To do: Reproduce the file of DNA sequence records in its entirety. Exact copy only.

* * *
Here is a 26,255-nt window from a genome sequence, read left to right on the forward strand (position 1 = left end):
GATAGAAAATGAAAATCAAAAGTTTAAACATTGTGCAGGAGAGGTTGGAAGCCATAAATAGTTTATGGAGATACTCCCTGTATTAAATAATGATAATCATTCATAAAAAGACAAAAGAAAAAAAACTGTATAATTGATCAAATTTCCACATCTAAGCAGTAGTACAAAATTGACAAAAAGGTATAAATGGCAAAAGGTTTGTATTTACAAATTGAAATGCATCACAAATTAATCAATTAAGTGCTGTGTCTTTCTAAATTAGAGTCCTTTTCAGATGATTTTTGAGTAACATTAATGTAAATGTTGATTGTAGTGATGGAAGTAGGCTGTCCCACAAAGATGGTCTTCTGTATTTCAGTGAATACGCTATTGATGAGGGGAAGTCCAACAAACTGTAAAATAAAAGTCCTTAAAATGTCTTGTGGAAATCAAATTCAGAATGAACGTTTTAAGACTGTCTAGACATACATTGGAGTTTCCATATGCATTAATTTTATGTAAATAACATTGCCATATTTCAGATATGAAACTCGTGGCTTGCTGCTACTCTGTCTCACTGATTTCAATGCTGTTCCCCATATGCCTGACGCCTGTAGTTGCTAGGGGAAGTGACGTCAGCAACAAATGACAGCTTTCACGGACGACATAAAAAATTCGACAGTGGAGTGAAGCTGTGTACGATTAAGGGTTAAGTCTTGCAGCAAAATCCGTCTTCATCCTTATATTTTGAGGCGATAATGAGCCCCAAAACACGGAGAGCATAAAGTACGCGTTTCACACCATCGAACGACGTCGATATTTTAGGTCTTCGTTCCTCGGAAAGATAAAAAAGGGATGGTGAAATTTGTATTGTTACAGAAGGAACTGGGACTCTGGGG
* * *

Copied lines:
Here is a 26,255-nt window from a genome sequence, read left to right on the forward strand (position 1 = left end):
GATAGAAAATGAAAATCAAAAGTTTAAACATTGTGCAGGAGAGGTTGGAAGCCATAAATAGTTTATGGAGATACTCCCTGTATTAAATAATGATAATCATTCATAAAAAGACAAAAGAAAAAAAACTGTATAATTGATCAAATTTCCACATCTAAGCAGTAGTACAAAATTGACAAAAAGGTATAAATGGCAAAAGGTTTGTATTTACAAATTGAAATGCATCACAAATTAATCAATTAAGTGCTGTGTCTTTCTAAATTAGAGTCCTTTTCAGATGATTTTTGAGTAACATTAATGTAAATGTTGATTGTAGTGATGGAAGTAGGCTGTCCCACAAAGATGGTCTTCTGTATTTCAGTGAATACGCTATTGATGAGGGGAAGTCCAACAAACTGTAAAATAAAAGTCCTTAAAATGTCTTGTGGAAATCAAATTCAGAATGAACGTTTTAAGACTGTCTAGACATACATTGGAGTTTCCATATGCATTAATTTTATGTAAATAACATTGCCATATTTCAGATATGAAACTCGTGGCTTGCTGCTACTCTGTCTCACTGATTTCAATGCTGTTCCCCATATGCCTGACGCCTGTAGTTGCTAGGGGAAGTGACGTCAGCAACAAATGACAGCTTTCACGGACGACATAAAAAATTCGACAGTGGAGTGAAGCTGTGTACGATTAAGGGTTAAGTCTTGCAGCAAAATCCGTCTTCATCCTTATATTTTGAGGCGATAATGAGCCCCAAAACACGGAGAGCATAAAGTACGCGTTTCACACCATCGAACGACGTCGATATTTTAGGTCTTCGTTCCTCGGAAAGATAAAAAAGGGATGGTGAAATTTGTATTGTTACAGAAGGAACTGGGACTCTGGGG